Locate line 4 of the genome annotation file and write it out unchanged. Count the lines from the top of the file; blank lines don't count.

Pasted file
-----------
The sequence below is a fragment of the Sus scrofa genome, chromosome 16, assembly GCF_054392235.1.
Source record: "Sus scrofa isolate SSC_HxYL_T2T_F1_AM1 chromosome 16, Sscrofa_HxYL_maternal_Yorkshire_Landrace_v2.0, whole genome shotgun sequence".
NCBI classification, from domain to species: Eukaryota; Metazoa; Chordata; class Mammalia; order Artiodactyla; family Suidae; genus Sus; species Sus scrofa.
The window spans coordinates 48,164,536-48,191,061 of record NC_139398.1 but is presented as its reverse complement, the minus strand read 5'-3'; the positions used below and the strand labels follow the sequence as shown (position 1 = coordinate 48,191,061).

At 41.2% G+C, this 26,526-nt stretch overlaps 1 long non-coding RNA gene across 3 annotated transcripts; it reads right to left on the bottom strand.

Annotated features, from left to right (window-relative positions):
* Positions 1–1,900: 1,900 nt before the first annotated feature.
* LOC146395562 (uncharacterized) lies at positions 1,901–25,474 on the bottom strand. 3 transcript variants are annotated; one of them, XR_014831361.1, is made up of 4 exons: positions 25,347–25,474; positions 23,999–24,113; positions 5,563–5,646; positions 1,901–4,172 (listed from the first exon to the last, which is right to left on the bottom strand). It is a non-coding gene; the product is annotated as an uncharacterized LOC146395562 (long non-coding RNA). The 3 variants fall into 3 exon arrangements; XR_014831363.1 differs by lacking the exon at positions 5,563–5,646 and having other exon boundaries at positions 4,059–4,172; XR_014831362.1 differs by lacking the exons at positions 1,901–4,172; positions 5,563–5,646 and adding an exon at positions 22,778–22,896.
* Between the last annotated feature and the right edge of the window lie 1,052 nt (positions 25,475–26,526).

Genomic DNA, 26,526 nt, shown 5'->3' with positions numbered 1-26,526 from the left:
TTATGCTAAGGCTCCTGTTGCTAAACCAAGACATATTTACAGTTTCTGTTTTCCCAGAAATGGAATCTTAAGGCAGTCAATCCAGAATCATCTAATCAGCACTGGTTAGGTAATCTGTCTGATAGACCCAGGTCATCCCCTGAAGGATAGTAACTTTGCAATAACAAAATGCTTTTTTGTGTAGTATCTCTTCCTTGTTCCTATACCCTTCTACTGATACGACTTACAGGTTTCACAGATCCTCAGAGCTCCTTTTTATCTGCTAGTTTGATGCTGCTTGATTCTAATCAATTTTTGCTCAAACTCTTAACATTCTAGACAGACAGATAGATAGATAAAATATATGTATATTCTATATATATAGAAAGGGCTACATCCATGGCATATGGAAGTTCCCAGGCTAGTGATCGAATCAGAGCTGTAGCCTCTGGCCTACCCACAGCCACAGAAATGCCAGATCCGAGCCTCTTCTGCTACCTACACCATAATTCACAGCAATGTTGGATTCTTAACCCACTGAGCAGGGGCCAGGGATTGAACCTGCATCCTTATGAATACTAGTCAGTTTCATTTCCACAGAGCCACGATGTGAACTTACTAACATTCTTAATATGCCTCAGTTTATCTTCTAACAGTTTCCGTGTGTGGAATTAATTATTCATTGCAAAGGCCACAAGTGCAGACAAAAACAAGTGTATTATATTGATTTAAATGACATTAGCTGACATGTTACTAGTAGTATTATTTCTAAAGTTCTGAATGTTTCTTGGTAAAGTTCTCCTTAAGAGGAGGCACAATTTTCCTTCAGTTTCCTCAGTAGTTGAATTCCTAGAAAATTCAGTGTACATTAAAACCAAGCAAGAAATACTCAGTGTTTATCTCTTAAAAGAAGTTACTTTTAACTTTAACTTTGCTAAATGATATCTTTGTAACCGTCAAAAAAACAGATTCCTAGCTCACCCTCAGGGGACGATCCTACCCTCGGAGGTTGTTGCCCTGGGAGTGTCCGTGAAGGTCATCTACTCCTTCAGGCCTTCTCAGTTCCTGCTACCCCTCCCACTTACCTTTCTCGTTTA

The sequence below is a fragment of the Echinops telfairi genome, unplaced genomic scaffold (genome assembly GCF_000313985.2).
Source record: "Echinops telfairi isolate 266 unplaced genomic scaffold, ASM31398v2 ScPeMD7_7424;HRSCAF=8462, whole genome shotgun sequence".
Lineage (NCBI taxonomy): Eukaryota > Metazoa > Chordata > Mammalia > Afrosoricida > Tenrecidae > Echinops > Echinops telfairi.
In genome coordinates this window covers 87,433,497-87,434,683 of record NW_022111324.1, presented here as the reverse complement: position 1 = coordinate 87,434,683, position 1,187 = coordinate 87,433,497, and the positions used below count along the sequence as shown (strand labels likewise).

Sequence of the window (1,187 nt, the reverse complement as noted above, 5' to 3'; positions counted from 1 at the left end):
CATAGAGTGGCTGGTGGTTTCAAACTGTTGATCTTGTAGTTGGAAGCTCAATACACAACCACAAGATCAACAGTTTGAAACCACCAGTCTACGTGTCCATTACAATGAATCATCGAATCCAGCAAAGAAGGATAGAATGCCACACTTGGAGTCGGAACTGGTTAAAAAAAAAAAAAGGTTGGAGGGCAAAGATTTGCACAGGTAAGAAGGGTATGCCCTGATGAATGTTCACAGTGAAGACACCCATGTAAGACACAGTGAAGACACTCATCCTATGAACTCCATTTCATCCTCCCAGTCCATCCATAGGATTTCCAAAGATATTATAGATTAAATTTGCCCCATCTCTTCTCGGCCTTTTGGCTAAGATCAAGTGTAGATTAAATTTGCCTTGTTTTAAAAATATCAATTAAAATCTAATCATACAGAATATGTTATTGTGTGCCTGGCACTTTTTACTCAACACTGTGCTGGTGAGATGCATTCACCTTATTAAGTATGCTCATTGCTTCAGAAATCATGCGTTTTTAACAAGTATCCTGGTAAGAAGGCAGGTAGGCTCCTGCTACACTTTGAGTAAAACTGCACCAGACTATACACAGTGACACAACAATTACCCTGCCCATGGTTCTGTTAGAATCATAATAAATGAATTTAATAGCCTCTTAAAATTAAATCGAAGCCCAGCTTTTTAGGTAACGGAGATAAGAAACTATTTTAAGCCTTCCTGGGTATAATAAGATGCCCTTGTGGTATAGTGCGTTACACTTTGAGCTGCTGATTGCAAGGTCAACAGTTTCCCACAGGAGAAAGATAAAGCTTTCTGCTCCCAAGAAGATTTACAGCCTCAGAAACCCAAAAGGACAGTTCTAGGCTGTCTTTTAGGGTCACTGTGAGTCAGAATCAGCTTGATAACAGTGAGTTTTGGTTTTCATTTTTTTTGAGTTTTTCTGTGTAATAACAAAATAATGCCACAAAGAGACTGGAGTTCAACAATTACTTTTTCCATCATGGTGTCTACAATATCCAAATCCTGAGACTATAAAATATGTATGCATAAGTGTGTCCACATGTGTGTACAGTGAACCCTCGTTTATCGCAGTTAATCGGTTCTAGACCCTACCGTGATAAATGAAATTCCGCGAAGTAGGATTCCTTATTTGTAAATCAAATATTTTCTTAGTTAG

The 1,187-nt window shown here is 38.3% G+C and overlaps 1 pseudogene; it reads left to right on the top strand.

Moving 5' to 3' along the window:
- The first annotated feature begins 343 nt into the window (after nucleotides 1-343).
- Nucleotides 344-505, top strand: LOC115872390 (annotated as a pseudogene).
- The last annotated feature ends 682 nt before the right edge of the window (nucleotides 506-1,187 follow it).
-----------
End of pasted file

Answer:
The window spans coordinates 48,164,536-48,191,061 of record NC_139398.1 but is presented as its reverse complement, the minus strand read 5'-3'; the positions used below and the strand labels follow the sequence as shown (position 1 = coordinate 48,191,061).